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O hai everybody,

I'm a git novice and I messed up. I think I need to use rebase, which makes me fall into panic mode. Please help me :-D

So, I cloned a repo on a machine called alice. I did some 20 commits and then tried and failed to push since alice lost Internet connection. So I used an USB stick to move my edited repo to machine called bob, and there I did the pushing and everything went better than expected. Update: at this point I copied my origin to a separate remote (I moved my project from github to a private repo on my own server). I added this new remote to my repo on alice, but I didn't pull from it or anything, since alice has no Internet connectivity.

Then I returned back to alice, forgot that I already did the push, did 20 more commits. Now I have repo on alice with 40 commits since last push to old origin, remote origin with 20 of those 40 commits already pushed update: and remote dijxtra also with 20 of those 40 commits already pushed. I tried pushing to dijxtra, but it failed (see bottom).

What do I do? I figure this is a quite simple problem with a quite simple solution, but I just can't wrap my head around it... Update: I do not wish to push to origin (which would probably be easy) since it is a public repo and I have added some confidential data which must not be published.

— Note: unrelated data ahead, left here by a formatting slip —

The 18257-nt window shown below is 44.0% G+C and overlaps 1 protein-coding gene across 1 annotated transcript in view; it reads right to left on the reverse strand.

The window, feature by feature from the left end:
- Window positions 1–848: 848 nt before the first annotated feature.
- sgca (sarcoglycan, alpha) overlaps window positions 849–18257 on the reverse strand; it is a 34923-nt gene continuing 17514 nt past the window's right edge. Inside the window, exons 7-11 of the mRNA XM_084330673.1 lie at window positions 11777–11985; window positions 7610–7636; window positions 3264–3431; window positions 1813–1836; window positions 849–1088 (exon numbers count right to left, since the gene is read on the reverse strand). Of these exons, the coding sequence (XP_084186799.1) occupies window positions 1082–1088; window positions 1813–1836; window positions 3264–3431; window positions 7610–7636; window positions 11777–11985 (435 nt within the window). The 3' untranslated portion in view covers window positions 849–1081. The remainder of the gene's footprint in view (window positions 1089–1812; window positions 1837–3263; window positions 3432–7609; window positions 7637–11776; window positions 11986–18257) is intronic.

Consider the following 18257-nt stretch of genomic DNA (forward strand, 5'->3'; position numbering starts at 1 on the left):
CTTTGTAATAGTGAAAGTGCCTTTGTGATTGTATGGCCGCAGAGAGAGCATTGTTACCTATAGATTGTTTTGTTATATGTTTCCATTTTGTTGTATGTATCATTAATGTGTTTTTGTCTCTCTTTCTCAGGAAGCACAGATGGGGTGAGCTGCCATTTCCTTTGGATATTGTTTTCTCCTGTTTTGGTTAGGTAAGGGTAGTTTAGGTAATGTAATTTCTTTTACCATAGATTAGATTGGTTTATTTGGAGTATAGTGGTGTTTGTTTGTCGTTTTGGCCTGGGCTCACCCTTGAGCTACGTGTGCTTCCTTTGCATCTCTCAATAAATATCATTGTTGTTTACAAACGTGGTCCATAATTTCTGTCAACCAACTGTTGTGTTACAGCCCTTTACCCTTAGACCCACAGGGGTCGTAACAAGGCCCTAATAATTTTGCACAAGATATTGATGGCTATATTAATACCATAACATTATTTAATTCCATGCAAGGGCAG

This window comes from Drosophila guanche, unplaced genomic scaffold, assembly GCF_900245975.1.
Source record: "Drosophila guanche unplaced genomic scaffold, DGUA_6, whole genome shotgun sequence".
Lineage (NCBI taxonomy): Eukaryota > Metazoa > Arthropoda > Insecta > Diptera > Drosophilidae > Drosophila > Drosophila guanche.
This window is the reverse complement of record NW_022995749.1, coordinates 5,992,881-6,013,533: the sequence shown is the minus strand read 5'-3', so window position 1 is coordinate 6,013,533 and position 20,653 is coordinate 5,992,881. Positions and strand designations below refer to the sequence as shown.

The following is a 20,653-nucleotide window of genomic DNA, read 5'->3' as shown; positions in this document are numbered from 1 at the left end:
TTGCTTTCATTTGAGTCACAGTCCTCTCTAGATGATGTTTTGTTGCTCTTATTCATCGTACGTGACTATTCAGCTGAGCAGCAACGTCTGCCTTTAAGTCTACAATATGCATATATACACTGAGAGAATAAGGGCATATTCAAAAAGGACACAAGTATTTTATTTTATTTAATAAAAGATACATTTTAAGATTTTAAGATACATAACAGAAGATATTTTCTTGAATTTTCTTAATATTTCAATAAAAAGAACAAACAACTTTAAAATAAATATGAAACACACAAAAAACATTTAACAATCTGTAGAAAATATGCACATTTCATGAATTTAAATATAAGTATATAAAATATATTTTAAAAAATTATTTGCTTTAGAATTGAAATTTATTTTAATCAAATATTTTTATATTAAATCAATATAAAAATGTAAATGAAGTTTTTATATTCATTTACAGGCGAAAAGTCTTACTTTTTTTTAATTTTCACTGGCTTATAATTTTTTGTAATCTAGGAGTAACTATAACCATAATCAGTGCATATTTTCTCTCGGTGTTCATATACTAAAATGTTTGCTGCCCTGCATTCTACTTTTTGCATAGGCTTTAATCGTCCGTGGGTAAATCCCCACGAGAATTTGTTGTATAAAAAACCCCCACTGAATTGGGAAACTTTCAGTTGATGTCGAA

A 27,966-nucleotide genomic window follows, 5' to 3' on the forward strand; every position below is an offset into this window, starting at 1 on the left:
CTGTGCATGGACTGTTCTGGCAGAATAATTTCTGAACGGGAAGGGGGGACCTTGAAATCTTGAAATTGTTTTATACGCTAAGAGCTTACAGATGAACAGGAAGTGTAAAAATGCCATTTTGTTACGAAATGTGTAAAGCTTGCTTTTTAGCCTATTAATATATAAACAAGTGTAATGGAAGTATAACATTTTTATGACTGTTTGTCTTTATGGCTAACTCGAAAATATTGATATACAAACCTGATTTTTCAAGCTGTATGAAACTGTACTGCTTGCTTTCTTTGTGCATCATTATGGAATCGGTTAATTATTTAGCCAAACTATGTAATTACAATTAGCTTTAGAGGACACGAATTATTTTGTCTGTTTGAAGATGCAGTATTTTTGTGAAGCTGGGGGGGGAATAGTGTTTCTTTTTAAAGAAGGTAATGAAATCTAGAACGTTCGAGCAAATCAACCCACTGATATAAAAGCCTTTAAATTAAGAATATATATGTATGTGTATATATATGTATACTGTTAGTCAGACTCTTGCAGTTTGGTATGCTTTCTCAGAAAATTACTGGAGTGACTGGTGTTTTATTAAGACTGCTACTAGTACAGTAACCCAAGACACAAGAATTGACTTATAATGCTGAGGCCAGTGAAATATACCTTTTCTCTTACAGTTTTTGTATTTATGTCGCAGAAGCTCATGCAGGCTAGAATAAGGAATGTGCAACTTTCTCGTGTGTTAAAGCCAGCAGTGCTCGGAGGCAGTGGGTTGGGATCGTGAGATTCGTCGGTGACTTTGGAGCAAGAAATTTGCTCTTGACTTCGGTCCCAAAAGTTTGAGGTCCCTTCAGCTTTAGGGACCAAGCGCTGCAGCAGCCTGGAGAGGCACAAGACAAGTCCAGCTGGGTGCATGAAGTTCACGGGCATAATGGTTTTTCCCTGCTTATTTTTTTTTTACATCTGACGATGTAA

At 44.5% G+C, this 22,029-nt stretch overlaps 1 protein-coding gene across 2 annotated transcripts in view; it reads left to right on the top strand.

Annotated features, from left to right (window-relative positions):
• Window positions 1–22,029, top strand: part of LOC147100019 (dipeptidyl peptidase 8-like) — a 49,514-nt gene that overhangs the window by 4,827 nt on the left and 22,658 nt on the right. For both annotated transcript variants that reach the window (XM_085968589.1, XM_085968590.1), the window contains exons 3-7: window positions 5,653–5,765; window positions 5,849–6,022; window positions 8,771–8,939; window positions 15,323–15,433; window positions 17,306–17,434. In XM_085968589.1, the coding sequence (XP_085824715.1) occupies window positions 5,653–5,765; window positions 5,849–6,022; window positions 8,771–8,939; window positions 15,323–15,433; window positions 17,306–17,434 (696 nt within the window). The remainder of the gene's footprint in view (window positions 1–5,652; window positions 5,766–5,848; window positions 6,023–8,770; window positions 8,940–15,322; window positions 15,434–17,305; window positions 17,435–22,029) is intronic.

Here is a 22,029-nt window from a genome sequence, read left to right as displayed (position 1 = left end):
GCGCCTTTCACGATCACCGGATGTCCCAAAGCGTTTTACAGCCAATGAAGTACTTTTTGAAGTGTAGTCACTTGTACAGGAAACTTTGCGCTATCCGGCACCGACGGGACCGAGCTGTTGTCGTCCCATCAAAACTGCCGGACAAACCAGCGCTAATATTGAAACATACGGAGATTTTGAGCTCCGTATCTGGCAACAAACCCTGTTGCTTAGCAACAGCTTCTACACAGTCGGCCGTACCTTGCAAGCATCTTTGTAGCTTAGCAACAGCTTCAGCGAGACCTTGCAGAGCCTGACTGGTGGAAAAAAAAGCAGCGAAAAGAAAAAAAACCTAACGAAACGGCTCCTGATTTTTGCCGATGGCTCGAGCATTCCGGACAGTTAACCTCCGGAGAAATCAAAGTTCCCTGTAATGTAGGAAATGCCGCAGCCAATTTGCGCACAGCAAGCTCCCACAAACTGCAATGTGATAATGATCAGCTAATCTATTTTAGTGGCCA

edit: Here is what I get when I try to push the newest version (40 commits). This is me on bob trying to push repo coiped from alice:

nick@rilmir:~/tmp/simulator$ git push dijxtra master
dijxtra@dijxtra.net's password:
To dijxtra@dijxtra.net:git/simulator.git
 ! [rejected]        master -> master (non-fast forward)
error: failed to push some refs to 'dijxtra@dijxtra.net:git/simulator.git'

edit2: Now I remembered: I'm not pushing to origin. That's right, this might be the problem. Let me update the post. Updates are in italic.

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If the initial 20 commits on Alice are identical to the 20 commits that exist on your remote repo, you should just be able to push up from Alice, and it will handle adding the 20 new commits to the remote repo.

If you're at all worried about messing up the local repo on Alice, duplicate the repo first, then try your push (however in this case I wouldn't worry, as you're initially just going to push from Alice to Remote, so there'll be no change to the local repo on Alice). Git is usually quite helpful with its error messages, so if that doesn't work let me know what the error message is.

share|improve this answer
Yes, "the initial 20 commits on Alice are identical to the 20 commits that exist on my remote repo". I added some additional info. – dijxtra Feb 21 '11 at 11:05
@dijxtra If you're now getting a fast-forward conflict, you'll want to pull down from your remote repo first, resolve any merge-conflicts (should there be any), and then you'll be able to push to it. In these situations, if I'm not expecting a fast-forward error, I'll tend to examine the remote repo first, and compare it's commits with those in my local repo to see why I'm getting a fast-forward error, before actually issuing the pull command. Let me know if the remote repo's commit log can shed any light on the FF error. – michaelrshannon Feb 21 '11 at 17:21

It's easy. From alice: git rebase --onto <bob's last commit> <alice's first new commit>

Then you can push.

(Note though, that as another answer states, there's a good chance this isn't necessary if all you did was copy the commits and push them from another machine. They'll have the same commit hashes and git will match it all up. The rebase should be harmless even then though!)

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